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On the influence of topographic, geological and cryospheric factors on rock avalanches and rockfalls in high-mountain areas


Fischer, L; Purves, Ross S; Huggel, Christian; Noetzli, Jeannette; Haeberli, Wilfried (2012). On the influence of topographic, geological and cryospheric factors on rock avalanches and rockfalls in high-mountain areas. Natural Hazards and Earth System Science, 12(1):241-254.

Abstract

The ongoing debate about the effects of changes in the high-mountain cryosphere on rockfalls and rock avalanches suggests a need for more knowledge about characteristics and distribution of recent rock-slope instabilities. This paper investigates 56 sites with slope failures between 1900 and 2007 in the central European Alps with respect to their geological and topographical settings and zones of possible permafrost degradation and glacial recession. Analyses of the temporal distribution show an increase in frequency within the last decades. A large proportion of the slope failures (60 %) originated from a relatively small area above 3000 m a.s.l. (i.e. 10 % of the entire investigation area). This increased proportion of detachment zones above 3000 m a.s.l. is postulated to be a result of a combination of factors, namely a larger proportion of high slope angles, high periglacial weathering due to recent glacier retreat (almost half of the slope failures having occurred in areas with recent deglaciation), and widespread permafrost occurrence. The lithological setting appears to influence volume rather than frequency of a slope failure. However, our analyses show that not only the changes in cryosphere, but also other factors which remain constant over long periods play an important role in slope failures.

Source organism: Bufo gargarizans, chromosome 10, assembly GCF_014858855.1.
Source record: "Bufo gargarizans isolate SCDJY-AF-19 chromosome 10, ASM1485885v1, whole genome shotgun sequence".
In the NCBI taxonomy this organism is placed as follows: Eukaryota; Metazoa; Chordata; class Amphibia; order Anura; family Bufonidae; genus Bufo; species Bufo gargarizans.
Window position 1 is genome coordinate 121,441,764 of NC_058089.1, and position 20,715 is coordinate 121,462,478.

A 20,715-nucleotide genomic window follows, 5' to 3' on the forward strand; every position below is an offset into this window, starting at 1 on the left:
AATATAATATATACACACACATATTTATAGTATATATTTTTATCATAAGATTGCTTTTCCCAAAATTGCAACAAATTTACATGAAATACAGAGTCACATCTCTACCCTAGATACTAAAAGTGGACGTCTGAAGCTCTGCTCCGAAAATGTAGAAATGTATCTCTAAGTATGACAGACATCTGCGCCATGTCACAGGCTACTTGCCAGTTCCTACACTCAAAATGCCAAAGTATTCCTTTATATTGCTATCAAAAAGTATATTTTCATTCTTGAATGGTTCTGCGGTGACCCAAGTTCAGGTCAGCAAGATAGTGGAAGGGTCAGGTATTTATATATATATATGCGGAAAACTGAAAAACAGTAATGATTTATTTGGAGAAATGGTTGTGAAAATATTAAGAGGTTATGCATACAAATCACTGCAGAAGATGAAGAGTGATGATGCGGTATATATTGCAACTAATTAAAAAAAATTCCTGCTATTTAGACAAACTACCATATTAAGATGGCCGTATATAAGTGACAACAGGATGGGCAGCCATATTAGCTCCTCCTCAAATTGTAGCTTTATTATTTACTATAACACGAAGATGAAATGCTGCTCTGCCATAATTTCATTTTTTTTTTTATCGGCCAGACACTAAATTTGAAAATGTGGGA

Abstract

The ongoing debate about the effects of changes in the high-mountain cryosphere on rockfalls and rock avalanches suggests a need for more knowledge about characteristics and distribution of recent rock-slope instabilities. This paper investigates 56 sites with slope failures between 1900 and 2007 in the central European Alps with respect to their geological and topographical settings and zones of possible permafrost degradation and glacial recession. Analyses of the temporal distribution show an increase in frequency within the last decades. A large proportion of the slope failures (60 %) originated from a relatively small area above 3000 m a.s.l. (i.e. 10 % of the entire investigation area). This increased proportion of detachment zones above 3000 m a.s.l. is postulated to be a result of a combination of factors, namely a larger proportion of high slope angles, high periglacial weathering due to recent glacier retreat (almost half of the slope failures having occurred in areas with recent deglaciation), and widespread permafrost occurrence. The lithological setting appears to influence volume rather than frequency of a slope failure. However, our analyses show that not only the changes in cryosphere, but also other factors which remain constant over long periods play an important role in slope failures.

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Additional indexing

Item Type:Journal Article, refereed, original work
Communities & Collections:07 Faculty of Science > Institute of Geography
Dewey Decimal Classification:910 Geography & travel
Language:English
Date:2012
Deposited On:30 Nov 2012 14:36
Last Modified:07 Dec 2017 16:50
Publisher:Copernicus Publications
Series Name:Natural Hazards and Earth System Sciences
ISSN:1561-8633
Publisher DOI:https://doi.org/10.5194/nhess-12-241-2012

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